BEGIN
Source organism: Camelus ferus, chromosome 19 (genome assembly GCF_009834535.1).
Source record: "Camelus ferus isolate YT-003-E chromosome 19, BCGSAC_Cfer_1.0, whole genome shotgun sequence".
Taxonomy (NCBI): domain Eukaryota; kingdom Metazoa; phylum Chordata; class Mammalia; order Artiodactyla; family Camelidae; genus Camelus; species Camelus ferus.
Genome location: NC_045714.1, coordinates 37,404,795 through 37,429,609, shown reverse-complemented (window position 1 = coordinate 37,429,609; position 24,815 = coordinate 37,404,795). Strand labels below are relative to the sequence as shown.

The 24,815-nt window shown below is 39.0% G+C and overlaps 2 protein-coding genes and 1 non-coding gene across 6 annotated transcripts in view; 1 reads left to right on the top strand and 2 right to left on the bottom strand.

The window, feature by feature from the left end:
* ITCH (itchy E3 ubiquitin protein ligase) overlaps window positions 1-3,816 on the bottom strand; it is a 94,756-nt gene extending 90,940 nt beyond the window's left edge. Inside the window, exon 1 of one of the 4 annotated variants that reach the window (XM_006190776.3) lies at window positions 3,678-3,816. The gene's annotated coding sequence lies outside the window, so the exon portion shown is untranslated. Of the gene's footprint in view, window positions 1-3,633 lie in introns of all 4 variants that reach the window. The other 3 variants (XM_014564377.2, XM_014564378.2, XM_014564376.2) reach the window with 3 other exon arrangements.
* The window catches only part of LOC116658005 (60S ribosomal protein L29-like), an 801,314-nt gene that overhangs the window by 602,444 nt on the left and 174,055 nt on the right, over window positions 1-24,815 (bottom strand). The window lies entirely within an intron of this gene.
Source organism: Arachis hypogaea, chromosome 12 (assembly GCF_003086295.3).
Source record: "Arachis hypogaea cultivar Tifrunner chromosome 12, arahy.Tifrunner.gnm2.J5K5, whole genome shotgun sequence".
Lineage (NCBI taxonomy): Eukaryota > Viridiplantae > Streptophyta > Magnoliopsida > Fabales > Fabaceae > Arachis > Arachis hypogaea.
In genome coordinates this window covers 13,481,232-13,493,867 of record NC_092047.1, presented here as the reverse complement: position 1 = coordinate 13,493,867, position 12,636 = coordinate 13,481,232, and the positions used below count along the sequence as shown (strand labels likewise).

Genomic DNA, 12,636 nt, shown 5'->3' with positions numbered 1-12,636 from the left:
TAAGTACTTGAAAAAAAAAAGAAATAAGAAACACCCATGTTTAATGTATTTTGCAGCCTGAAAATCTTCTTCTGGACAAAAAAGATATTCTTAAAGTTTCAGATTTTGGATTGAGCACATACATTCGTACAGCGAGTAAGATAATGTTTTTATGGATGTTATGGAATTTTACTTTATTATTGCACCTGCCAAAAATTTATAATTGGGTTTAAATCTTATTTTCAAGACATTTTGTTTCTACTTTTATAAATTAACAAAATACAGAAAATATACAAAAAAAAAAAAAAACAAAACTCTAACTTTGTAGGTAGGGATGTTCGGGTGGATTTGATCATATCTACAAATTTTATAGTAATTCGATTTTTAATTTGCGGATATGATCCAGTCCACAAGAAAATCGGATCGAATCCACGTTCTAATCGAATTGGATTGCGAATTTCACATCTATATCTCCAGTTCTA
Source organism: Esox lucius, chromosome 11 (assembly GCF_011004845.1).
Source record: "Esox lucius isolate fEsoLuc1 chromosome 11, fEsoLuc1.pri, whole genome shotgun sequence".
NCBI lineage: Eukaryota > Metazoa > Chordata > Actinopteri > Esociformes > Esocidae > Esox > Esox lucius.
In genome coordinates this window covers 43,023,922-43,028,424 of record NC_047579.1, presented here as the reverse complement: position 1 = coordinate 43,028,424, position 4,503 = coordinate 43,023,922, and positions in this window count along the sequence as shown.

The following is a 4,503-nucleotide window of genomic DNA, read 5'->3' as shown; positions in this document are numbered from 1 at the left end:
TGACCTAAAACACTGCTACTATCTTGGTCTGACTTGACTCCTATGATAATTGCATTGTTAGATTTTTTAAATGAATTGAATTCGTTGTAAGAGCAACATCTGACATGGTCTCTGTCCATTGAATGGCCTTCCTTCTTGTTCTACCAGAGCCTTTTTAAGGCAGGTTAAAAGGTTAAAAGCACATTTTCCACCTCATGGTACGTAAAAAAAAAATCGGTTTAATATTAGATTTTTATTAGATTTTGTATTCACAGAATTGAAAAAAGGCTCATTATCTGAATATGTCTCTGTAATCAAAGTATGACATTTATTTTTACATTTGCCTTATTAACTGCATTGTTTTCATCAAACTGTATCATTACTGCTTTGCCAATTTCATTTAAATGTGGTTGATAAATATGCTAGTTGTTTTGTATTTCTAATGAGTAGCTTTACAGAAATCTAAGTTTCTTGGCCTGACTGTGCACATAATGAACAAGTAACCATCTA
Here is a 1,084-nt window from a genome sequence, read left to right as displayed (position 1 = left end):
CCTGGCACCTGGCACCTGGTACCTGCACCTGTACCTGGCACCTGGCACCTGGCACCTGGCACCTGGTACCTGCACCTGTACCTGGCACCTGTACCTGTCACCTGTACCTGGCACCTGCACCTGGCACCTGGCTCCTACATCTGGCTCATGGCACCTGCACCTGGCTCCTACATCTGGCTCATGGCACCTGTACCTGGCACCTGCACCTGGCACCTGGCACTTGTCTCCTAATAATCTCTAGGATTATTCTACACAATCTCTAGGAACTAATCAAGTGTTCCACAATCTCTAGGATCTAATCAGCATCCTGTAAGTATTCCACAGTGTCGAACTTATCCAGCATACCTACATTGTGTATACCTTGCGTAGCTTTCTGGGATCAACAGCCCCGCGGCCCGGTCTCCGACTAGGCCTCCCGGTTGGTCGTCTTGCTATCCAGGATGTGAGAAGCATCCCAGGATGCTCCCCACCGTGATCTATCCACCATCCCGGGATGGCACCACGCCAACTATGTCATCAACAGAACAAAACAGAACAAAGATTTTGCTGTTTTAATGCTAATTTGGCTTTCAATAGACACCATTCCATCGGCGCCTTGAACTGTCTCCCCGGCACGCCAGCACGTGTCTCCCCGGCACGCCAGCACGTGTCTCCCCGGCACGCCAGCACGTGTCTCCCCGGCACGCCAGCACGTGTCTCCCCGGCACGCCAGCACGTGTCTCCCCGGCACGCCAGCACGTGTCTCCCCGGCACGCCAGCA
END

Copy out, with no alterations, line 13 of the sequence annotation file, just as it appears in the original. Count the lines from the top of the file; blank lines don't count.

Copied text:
Genomic DNA, 12,636 nt, shown 5'->3' with positions numbered 1-12,636 from the left: